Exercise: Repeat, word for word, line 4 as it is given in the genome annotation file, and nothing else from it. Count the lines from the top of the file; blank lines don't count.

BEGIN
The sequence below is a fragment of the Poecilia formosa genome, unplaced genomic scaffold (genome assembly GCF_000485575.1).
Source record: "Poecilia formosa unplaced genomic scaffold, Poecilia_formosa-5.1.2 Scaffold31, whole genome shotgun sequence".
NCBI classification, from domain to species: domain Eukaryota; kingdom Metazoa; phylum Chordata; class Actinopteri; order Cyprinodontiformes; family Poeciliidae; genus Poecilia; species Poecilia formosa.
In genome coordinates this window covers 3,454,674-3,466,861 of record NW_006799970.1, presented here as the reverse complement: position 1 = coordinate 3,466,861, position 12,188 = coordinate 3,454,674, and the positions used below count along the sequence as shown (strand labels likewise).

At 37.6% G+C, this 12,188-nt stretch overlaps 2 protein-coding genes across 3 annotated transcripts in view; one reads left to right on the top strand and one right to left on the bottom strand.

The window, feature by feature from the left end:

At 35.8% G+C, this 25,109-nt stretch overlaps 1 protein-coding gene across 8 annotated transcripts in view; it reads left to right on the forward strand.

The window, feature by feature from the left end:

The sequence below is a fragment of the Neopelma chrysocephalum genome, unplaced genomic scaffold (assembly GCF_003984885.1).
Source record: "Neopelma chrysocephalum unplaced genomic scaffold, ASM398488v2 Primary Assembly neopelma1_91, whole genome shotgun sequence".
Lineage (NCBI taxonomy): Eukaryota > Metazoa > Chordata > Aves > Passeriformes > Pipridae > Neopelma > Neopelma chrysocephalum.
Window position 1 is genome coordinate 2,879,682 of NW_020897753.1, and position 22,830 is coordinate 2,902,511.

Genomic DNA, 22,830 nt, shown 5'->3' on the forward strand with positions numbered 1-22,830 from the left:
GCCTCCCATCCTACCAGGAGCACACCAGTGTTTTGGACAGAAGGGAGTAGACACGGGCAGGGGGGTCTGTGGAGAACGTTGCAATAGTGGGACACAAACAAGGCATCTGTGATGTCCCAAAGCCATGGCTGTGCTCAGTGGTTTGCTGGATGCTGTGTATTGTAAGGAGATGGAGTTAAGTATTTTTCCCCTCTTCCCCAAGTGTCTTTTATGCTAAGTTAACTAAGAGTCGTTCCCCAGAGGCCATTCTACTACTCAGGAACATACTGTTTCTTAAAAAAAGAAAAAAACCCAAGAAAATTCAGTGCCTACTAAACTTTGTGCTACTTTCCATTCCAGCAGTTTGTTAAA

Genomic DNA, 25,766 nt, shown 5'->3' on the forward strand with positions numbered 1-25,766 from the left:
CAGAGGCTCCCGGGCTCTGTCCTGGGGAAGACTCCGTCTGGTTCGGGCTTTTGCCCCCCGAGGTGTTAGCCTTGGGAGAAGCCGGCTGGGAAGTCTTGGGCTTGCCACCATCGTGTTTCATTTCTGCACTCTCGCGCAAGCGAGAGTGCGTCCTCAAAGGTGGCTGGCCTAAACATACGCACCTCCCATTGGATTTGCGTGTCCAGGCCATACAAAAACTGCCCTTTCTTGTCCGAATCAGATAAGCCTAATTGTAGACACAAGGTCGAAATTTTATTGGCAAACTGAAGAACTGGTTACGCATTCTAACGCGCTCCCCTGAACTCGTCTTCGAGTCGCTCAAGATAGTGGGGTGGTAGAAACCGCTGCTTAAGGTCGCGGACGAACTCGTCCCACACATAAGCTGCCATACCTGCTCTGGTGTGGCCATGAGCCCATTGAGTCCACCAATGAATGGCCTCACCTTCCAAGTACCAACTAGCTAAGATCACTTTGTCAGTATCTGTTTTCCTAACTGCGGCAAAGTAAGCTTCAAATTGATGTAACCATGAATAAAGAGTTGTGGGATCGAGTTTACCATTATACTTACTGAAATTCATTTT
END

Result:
In genome coordinates this window covers 3,454,674-3,466,861 of record NW_006799970.1, presented here as the reverse complement: position 1 = coordinate 3,466,861, position 12,188 = coordinate 3,454,674, and the positions used below count along the sequence as shown (strand labels likewise).